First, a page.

Then it’s time to go absolutely mental to the sound of Amongst the Shadows & the Stones, by far my favorite of all songs, presenting their trademark riffage and solos, intricate beats, tons of breaks and variations and an endless amount of violence in a hybrid of Groove, Heavy and Thrash Metal, with Matt rabidly roaring the song’s lyrics (“Bloodied corpses, broken bones reveal / A throng of clashes crushed, our nightmare sealed / Amongst the shadows and the stones”), whereas the semi-ballad Bleed Into Me, despite the solidness of the instrumental pieces (in special Paolo’s somber bass lines), doesn’t really click and falls flat after a while, but there’s nothing to worry about as this is the only low (or maybe I should say less intense) point of the entire album. And back to their usual high-octane mode the quartet fires the also amazing The Defiant, showcasing Iron Maiden-inspired guitars walking hand in hand with the vicious beats by Alex while at the same time presenting a great balance between Matt’s clean vocals and harsh screams. As a matter of fact, could this be an “alternate” version or a sequel to their classic “The Deceived” due to the sonic similarity between both songs? That’s a question only Matt, Corey, Paolo and Alex can answer, of course.

In the top-of-the-line Sickness Unto You a mellow and melancholic start gradually morphs into a violent metal feast by Trivium, with sheer rage flowing form Matt’s vocals while he and Corey demolish our ears with their razor-edged riffs, both supported by the always thunderous bass by Paolo, whereas Scattering the Ashes can be considered a good example of how diverse their new album is by blending the music from Silence In The Snow with In Waves, once again presenting a solid instrumental and spot-on backing vocals overflowing pure anguish. Then we’re treated to more of their always cryptic lyrics (“A strain of vigilance / Deep roots that all connect / We wait so diligent / Watching you / Watching you”) in Bending the Arc to Fear, starting in a Black and Thrash Metal-ish vibe and sounding perfect for slamming into the pit to the sound of the bestial drums by Alex. On a side note, I personally love the strident and metallic sound of their stringed axes throughout the entire album, enhanced by its crisp and polished overall production. Lastly, closing the album the quartet offers us all the melodic and vibrant The Ones We Left Behind, featuring the rumbling bass by Paolo accompanied by the stunning beats and fills by Alex while Matt and Corey give a lesson in riffs and feeling, concluding the album in a powerful and effective manner.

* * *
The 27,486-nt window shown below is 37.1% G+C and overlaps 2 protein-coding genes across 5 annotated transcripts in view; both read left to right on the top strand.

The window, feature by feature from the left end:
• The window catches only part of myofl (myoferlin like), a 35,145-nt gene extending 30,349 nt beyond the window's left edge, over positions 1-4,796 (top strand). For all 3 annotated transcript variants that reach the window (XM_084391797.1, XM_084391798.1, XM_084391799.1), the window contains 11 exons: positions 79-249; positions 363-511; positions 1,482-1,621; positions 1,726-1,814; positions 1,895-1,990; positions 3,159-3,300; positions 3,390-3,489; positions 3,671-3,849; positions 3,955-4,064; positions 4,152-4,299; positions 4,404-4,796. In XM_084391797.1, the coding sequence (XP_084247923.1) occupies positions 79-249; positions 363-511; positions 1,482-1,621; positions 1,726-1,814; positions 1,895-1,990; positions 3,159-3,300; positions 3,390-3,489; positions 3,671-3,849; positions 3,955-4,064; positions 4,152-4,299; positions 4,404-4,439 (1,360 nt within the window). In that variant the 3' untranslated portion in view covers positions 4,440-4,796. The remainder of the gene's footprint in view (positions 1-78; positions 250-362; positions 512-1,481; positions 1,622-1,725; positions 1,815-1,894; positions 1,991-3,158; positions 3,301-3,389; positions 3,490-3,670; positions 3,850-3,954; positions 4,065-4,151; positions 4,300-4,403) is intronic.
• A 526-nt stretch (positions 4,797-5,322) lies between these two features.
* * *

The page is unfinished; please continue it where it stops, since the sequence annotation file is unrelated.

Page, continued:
After listening to What The Dead Men Say in its entirety for a few times, you’ll quickly notice how not only the band’s technique and professionalism, but also their synchronicity, have been growing stronger and stronger through the years, pointing to an even brighter future for Matt and his bandmates in a near future and, therefore, positioning Trivium as one of the driving forces of modern-day metal music, never sounding tiresome nor predictable at all with each one of their releases. Hence, go check what the boys are up to on Facebook and on Instagram (especially because they’re all very active users of most social media platforms), subscribe to their YouTube channel, and above all that, grab your copy of such entertaining album from the Warner Music webstore or click HERE for all locations where you can buy or stream the album (and if you have some extra money go for the Japanese Edition of the album, as it contains two very special acoustic versions for the songs “Bleed Into Me” and “Scattering the Ashes”), raising your horns, banging your head and listening to what the (un)dead men from Trivium have to say through their unparalleled music.

Best moments of the album: Amongst the Shadows & the Stones, The Defiant, Sickness Unto You and The Ones We Left Behind.

Worst moments of the album: Bleed Into Me.

Released in 2020 Roadrunner Records

Track listing
1. IX 1:59
2. What the Dead Men Say 4:45
3. Catastrophist 6:28
4. Amongst the Shadows & the Stones 5:40
5. Bleed Into Me 3:49
6. The Defiant 4:29
7. Sickness Unto You 6:14
8. Scattering the Ashes 3:25
9. Bending the Arc to Fear 4:46
10. The Ones We Left Behind 4:57

Japanese Edition bonus tracks
11. Bleed Into Me (Acoustic version) 3:45
12. Scattering the Ashes (Acoustic version) 3:04

Band members
Matt Heafy – lead vocals, guitar
Corey Beaulieu – guitar, backing vocals
Paolo Gregoletto – bass guitar, backing vocals
Alex Bent – drums, percussion

The Year In Review – Top 10 Hard Rock/Heavy Metal Albums of 2017

“We sort of find that music tames the beast, you know.” – Malcom Young